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For HTML input, I want to neutralize all HTML elements that have inline js (onclick="..", onmouseout=".." etc). I am thinking, isn't it enough to encode the following chars? =,(,)

So onclick="location.href=''"
will become onclick%3D"location.href%3D''"

What am I missing here?

Edit: I do need to accept active HTML (I can't escape it all or entities is it).

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up vote 2 down vote accepted

There's no simple method to accept HTML, but not scripts.

You have to parse HTML to DOM, remove all unwanted elements and attributes in DOM and generate new HTML.

It can't be done reliably with regular expressions.

on* attributes are not enough. Scripts can be embedded in style, src, href and other attributes.

If you're using PHP, then use HTML Purifier.

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So, wouldn't removing the = char and the <script> tag be enough? – Itay Moav -Malimovka Aug 25 '09 at 16:16
No. style element can be abused as well. You'd have to be very careful how do you remove those characters/elements, because again, regular expression is wrong tool for this. – Kornel Aug 25 '09 at 21:41

You probably have a couple of options... easiest way is to convert quotes, and possibly <> characters, to their HTML encoded equivalents (" etc.), which will result in the HTML code being displayed literally.

Tell me what server-side language are you using and I can point you towards more language-specific information, if you like. (For example, PHP has htmlspecialchars()[1]).

EDIT: I just actually read your question. Okay, you want to allow HTML through but no JavaScript? Well, for lack of a simple solution jumping to my mind, I suggest just using string replacement (regular expressions if you can, maybe?) to get rid of them entirely.

There are a finite set of event handler attributes in JavaScript. Couple that with the need for quotation marks and you're probably good.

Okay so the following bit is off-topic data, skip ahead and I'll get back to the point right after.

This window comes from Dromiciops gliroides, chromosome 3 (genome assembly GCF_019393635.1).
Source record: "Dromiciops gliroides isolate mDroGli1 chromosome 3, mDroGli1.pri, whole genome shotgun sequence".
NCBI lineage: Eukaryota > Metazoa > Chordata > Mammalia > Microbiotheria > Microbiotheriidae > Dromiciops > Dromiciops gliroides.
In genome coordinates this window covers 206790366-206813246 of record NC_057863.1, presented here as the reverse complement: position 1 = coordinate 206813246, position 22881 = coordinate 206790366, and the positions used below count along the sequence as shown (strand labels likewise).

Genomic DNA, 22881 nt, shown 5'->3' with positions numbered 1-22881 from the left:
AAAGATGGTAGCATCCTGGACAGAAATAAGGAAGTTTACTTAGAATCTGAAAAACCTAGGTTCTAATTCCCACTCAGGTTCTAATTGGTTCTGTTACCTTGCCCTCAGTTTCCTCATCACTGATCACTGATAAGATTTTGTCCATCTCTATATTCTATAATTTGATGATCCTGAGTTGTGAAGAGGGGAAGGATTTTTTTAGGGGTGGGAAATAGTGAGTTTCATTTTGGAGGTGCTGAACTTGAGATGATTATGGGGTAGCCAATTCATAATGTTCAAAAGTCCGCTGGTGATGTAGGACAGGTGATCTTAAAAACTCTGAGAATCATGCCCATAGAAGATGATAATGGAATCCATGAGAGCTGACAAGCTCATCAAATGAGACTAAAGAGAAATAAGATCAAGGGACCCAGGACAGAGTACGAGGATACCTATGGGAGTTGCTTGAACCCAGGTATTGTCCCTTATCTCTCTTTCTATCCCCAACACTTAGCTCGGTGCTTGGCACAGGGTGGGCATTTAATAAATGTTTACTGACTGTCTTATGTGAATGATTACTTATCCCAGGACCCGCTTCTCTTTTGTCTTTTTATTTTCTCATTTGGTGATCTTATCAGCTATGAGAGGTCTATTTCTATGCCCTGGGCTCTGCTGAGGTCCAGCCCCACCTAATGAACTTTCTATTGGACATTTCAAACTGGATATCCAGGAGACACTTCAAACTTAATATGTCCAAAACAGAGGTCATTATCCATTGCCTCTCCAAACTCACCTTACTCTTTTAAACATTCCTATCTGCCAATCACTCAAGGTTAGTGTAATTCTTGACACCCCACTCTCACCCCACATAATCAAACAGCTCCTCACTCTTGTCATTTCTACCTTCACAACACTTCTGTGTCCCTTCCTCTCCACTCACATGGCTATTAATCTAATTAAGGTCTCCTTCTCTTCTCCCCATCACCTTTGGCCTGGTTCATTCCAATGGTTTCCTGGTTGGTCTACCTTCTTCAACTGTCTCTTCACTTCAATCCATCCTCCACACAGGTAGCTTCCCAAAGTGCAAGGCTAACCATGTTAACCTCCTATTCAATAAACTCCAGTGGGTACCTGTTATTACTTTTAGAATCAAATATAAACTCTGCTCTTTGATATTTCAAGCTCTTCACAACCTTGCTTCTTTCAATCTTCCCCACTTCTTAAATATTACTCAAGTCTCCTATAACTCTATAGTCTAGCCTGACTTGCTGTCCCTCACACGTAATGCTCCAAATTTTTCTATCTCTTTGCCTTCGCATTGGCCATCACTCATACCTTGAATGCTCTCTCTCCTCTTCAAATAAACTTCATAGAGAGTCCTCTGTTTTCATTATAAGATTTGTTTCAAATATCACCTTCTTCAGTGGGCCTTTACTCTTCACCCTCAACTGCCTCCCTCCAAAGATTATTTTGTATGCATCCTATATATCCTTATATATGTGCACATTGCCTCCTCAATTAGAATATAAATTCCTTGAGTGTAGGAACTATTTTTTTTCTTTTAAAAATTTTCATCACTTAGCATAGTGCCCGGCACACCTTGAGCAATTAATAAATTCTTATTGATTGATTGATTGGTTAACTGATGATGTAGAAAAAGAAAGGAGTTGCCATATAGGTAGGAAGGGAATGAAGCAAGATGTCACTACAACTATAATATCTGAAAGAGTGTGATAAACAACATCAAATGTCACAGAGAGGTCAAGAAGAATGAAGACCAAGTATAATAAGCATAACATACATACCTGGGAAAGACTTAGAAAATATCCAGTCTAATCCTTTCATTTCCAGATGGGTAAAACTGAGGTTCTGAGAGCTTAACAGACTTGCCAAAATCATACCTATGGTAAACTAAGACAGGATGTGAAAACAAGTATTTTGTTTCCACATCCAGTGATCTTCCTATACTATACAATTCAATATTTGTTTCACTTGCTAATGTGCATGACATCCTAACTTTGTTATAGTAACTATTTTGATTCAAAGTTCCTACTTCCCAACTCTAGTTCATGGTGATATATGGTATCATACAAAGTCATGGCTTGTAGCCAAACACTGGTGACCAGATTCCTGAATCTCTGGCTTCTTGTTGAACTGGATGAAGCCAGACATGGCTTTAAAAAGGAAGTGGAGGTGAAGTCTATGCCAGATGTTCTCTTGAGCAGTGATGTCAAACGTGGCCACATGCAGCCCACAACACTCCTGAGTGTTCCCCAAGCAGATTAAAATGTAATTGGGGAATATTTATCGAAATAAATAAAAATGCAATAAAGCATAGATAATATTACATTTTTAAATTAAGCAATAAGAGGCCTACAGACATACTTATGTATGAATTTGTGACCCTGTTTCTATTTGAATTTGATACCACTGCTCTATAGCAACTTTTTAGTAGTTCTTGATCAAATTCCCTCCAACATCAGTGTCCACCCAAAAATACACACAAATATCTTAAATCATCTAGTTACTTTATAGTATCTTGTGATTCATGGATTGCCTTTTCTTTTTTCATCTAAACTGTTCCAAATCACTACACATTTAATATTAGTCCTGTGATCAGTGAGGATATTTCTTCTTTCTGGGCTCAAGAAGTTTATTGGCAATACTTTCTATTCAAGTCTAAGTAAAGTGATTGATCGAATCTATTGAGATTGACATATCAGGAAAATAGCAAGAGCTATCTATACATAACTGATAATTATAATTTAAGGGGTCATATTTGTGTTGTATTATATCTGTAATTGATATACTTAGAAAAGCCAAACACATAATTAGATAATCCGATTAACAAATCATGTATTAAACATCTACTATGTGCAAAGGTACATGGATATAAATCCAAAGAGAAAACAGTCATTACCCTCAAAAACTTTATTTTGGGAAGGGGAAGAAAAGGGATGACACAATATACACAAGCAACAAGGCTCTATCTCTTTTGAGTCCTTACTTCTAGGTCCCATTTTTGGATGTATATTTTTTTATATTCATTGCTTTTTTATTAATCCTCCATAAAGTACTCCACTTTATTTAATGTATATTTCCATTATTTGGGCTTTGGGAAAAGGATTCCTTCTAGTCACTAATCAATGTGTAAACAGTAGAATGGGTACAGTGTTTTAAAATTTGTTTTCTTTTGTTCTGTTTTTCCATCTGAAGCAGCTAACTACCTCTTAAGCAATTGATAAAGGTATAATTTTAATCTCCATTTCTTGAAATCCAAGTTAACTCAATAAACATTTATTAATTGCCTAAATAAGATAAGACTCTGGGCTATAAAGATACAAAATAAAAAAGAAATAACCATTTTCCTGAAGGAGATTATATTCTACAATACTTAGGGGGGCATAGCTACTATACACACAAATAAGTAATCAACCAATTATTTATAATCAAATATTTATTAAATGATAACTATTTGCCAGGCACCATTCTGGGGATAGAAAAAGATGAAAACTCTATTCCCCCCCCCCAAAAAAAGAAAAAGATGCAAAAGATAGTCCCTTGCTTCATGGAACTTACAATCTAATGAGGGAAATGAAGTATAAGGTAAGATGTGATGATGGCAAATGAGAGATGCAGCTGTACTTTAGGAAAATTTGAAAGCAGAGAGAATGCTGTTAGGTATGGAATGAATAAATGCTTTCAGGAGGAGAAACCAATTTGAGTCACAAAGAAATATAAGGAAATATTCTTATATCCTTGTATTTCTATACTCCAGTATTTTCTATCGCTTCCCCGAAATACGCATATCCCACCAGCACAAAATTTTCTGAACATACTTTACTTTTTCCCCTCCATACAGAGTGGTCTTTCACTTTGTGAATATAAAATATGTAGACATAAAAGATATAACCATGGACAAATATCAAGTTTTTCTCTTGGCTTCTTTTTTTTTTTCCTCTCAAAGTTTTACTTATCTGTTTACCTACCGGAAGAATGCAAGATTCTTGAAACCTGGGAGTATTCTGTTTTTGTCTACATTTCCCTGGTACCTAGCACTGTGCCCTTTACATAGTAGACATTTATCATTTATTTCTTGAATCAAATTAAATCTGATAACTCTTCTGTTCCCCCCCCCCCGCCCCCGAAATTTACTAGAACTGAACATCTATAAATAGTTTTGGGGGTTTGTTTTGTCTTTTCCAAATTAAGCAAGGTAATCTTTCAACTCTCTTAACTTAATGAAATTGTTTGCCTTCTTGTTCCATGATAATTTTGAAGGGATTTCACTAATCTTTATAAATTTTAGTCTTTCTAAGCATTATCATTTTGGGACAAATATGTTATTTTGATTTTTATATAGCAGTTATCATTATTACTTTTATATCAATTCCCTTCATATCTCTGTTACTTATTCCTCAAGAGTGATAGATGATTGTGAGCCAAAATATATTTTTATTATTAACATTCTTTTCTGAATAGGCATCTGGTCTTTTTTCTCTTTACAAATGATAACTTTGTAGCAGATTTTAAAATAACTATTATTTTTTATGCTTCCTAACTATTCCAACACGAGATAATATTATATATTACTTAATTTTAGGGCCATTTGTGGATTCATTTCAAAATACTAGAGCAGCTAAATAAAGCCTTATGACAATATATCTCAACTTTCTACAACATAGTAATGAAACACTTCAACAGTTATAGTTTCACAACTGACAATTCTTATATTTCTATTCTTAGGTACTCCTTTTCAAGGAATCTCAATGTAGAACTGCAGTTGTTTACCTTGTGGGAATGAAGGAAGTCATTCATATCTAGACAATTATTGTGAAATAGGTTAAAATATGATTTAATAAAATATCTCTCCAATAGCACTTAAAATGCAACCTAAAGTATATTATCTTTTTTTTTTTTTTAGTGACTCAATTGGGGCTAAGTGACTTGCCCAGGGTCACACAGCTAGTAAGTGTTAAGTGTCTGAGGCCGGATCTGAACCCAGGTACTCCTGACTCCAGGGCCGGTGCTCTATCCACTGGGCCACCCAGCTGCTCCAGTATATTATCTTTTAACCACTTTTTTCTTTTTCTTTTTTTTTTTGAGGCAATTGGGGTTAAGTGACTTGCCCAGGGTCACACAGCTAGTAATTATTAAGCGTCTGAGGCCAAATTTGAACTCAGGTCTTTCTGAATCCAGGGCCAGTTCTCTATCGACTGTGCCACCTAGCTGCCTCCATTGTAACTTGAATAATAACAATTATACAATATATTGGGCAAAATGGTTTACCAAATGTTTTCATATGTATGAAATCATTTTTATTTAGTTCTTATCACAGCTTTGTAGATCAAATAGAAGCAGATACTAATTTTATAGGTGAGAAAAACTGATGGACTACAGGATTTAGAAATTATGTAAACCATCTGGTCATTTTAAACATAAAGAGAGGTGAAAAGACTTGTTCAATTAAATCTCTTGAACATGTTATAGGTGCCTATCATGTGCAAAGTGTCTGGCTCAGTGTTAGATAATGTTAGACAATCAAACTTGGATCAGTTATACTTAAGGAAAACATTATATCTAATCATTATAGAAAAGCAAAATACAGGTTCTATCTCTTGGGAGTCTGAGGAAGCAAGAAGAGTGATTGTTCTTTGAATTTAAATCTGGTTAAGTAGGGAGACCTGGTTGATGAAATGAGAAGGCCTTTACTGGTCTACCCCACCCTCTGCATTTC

For proof of concept, in Perl, you'd probably do something like this:

$myInput =~ s/on(mouseover|mouseout|click|focus|blur|[...])(\"[^\"]*\")|(\'[^\']*\')\s*//gi;

So, capture the event handler name (only some of which I included), then a quoted expression using either single or double quotes, have optional whitespace on the end, and replace the entire thing with nothing (i.e., delete it).

That won't work for something requiring more levels of quotation, though, since eventually you would come back to the original delimiters. Forgive the contrived and completely useless example:

onclick="eval('3+prompt("Enter a number: ")')"

In THAT case, you might want to write a loop that parses the string first by word (i.e., looking for the event handler name), then going character by character, keeping track of the number of quoting levels as you go and keeping track of the current delimiter:

  1. Mark the index of the beginning of the handler name (the "o" in onclick, etc.)
  2. Start with quoting level 0 (or 1 after you've processed the opening quotation delimiter).
  3. If the current delimiter is " and you see ', then increase the quoting level by 1 and switch current delimiter to '.
  4. If the current delimiter is " and you see ", decrease the quoting level by 1 and switch current delimiter to '.
  5. If the current delimiter is ' and you see ", then increase the quoting level by 1 and switch current delimiter to '.
  6. If the current delimiter is ' and you see ', decrease the quoting level by 1 and switch current delimiter to '.
  7. If the quoting level gets back down to 0, then your string has ended. Mark the index of where the string ends.
  8. Use a string manipulation function to cut out the substring from the first index to the last index.

It's a little more time-consuming, but it should theoretically work no matter what, assuming the HTML is well-formed. (That's a horrible assumption, but if it's not well-formed you could just reject the input anyway!)


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Nested quotes don't work like that in HTML (there are no nested strings, &quot; has to be used). The regular expression is missing '=' and even then it's easy to fool (<body>onclick="<p onclick=''>"). – Kornel Aug 25 '09 at 15:00

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